• My doctor did the same thing to nothing. Finally, my TSH level was high enough that she gave me the levo. I've changed to a male doctor for this year to see if he'll be a little more openminded.

  • I go to the same male dr as he was amazing with my chronic urticaria and got me to the correct specialist. Beginning to now think I need to be changing though as I have no faith in him anymore. Treat the patient not the blood results doesn't seem to work with him.

  • Can you remember what time of day you had the blood taken for this test?

    For future reference you must have blood taken as early as possible in the day, preferably before 9am. TSH varies throughout the day and to get the highest result you need to have it tested early.

    It is also a good plan to always have the test before you eat breakfast. Save breakfast and coffee/tea until after the blood is taken. (You can drink water.)

    If you ever start medicating with thyroid hormones the test should be done having not taken any thyroid meds for 24 hours.

    With a Free T4 of 12 in a range of 12 - 22, the chances are that your Free T3 is not good either. You need good levels of T4 to have enough to convert into T3.

    There is a possibility that your doctors obviously haven't considered. With a bottom of the range Free T4 and a normal TSH you might have secondary or tertiary hypothyroidism (collectively known as central hypothyroidism. It's complicated). Doctors consider it to be rare so don't often think about it and don't test for it. Hence it becomes rarer still. *Rolls eyes*

    But the most likely cause of your problems is Hashimoto's aka autoimmune hypothyroidism. Depending on how active your antibodies are in attacking your thyroid you could come up with all sorts of results. Repeat the test a week later and the results might be different again.

    In order to feel well, one of the things you need to do is get the antibody levels under control.

    Have a look at these links. The author is a Hashi's sufferer herself :

    The author's book can be bought from Amazon and you should read the reviews :

    I have to admit I've never read it... I don't have Hashi's as far as I know, and it's an expensive book. I wish there was a cheaper kindle version. :(

  • Thank you for your reply my bloods were taken at 12 midday. I'm getting so frustrated now as they are being told I'm high risk for auto immune disease and they aren't listening even though I have symptoms. I'm actually sending myself round the bend.

  • You're not high risk for autoimmune disease, with TPO antibodies at 190 you do have Hashimoto's, no doubt about it. I sometimes wonder whether these doctors know their a*** from their elbow!

    The best thing you can do is educate yourself about Hashi's, Humanbean has given you some links so that is a start.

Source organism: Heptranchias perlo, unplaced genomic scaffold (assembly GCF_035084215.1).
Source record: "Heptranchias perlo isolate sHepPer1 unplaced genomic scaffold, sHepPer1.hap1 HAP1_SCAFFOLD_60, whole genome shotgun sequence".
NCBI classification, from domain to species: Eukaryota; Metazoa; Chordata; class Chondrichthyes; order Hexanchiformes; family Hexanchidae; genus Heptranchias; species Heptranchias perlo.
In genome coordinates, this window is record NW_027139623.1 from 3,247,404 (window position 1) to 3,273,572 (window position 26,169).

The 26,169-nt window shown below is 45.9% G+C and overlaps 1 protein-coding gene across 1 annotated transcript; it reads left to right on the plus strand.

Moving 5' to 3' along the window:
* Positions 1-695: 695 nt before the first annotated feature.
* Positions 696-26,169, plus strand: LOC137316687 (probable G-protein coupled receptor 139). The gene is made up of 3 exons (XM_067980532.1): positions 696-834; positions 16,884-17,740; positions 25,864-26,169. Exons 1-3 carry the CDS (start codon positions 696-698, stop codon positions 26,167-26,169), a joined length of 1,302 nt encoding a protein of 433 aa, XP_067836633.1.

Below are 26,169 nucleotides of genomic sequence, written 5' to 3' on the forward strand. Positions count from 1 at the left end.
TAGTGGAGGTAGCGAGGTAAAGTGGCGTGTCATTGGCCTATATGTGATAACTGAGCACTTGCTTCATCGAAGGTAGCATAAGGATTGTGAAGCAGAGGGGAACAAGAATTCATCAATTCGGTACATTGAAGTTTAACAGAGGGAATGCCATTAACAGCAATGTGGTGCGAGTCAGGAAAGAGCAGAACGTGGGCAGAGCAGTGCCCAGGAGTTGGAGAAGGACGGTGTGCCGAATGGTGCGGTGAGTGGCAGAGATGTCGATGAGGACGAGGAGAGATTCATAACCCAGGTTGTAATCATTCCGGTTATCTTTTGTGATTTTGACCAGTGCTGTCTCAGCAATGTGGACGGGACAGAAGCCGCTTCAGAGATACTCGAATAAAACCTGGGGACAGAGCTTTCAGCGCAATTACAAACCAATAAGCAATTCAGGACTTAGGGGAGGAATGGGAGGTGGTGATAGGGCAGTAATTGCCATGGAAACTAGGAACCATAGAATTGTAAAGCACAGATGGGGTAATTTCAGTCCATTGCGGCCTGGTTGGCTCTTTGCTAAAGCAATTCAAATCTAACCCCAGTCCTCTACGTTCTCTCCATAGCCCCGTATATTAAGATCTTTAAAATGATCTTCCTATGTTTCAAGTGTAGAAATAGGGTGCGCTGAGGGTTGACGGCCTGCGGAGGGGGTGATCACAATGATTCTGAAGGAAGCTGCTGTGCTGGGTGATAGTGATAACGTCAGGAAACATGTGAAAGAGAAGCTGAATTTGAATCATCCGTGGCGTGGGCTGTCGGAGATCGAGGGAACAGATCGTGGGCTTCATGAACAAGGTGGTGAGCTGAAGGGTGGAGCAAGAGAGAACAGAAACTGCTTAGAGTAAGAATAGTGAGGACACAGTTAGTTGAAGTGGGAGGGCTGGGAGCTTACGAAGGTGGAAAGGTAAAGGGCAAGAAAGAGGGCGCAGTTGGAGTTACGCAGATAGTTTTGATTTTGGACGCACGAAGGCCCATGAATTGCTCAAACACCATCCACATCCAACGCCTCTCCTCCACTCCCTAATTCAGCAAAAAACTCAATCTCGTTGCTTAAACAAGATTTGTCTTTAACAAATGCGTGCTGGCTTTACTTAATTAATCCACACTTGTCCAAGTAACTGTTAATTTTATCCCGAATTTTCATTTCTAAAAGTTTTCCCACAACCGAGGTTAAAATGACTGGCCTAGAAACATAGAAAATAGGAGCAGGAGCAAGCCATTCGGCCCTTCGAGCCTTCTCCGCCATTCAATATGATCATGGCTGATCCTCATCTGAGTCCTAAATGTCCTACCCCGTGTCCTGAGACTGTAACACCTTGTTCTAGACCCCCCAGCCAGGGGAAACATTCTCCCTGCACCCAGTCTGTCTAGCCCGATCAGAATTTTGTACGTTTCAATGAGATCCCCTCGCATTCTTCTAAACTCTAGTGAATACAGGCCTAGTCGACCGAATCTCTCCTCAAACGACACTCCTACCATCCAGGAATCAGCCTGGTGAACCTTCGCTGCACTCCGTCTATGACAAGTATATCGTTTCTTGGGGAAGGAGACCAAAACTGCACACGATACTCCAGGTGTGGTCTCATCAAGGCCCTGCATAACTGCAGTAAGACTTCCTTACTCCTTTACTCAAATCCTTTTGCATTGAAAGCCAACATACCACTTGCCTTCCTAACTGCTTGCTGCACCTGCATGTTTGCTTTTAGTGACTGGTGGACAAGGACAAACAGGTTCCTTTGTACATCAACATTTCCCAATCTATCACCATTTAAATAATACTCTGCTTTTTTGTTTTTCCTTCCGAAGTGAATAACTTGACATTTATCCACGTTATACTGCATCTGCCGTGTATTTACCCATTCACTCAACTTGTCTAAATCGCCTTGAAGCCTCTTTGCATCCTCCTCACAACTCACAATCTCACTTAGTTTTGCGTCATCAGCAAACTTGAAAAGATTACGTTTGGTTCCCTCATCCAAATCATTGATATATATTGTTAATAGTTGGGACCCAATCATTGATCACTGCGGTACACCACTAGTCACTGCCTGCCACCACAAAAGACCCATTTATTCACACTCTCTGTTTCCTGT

• Do you know how they go about treating it. Or is there no treatment. Thanks for all your advice. I really appreciate it. Are you medically trained or are you like me and self training.

  • The treatment for Hashi's is no different from the treatment for hypothyroidism. They don't actually treat the Hashi's, this is where going gluten free (no cheating, absolutely scrupulously gluten free) helps to dampen down the antibody attacks.

    I'm not medically trained at all, just got 40+ years experience of hypothyroidism and increasingly stupid doctors.

    (I think I must have my ranty head on today, oh dear!)

    I don't have Hashi's, just repeating advice I've seen given time and again to people who do have it. Many people have helped themselves enormously by going gluten free, sometimes dairy free is needed too.

  • But going gluten free is not a cure. I went totally g free years before I knew I had antibodies and I still had a multitude of symptoms and needed treatment.

  • No it isn't a cure (I don't think I said it is) but many people find that going gluten free can help reduce the antibody attacks. Some people also need to be dairy free.

  • Sorry SSusie, I didn't mean to look as tho I was dissing you, just in case the poster

  • Just in case the poster got the wrong idea... it is an interesting area, I think there are a couple of research studies finding the antibody count goes down in celiac once gluten is cut out, Of course it will be many years before there are studies for gluten sensitivity, which isn't even firmly established as a condition yet, though it is clear to many that it does exist.

    Many say anecdotally their thyroid antibodies reduced off gluten, but personally I think it is unlikely that everyone with Hashis needs to go gluten free, even though I am. I do think everyone would be wise to trial it though, an absolute exclusion diet for a while to see if there is a reaction on returning to gluten. It may well be most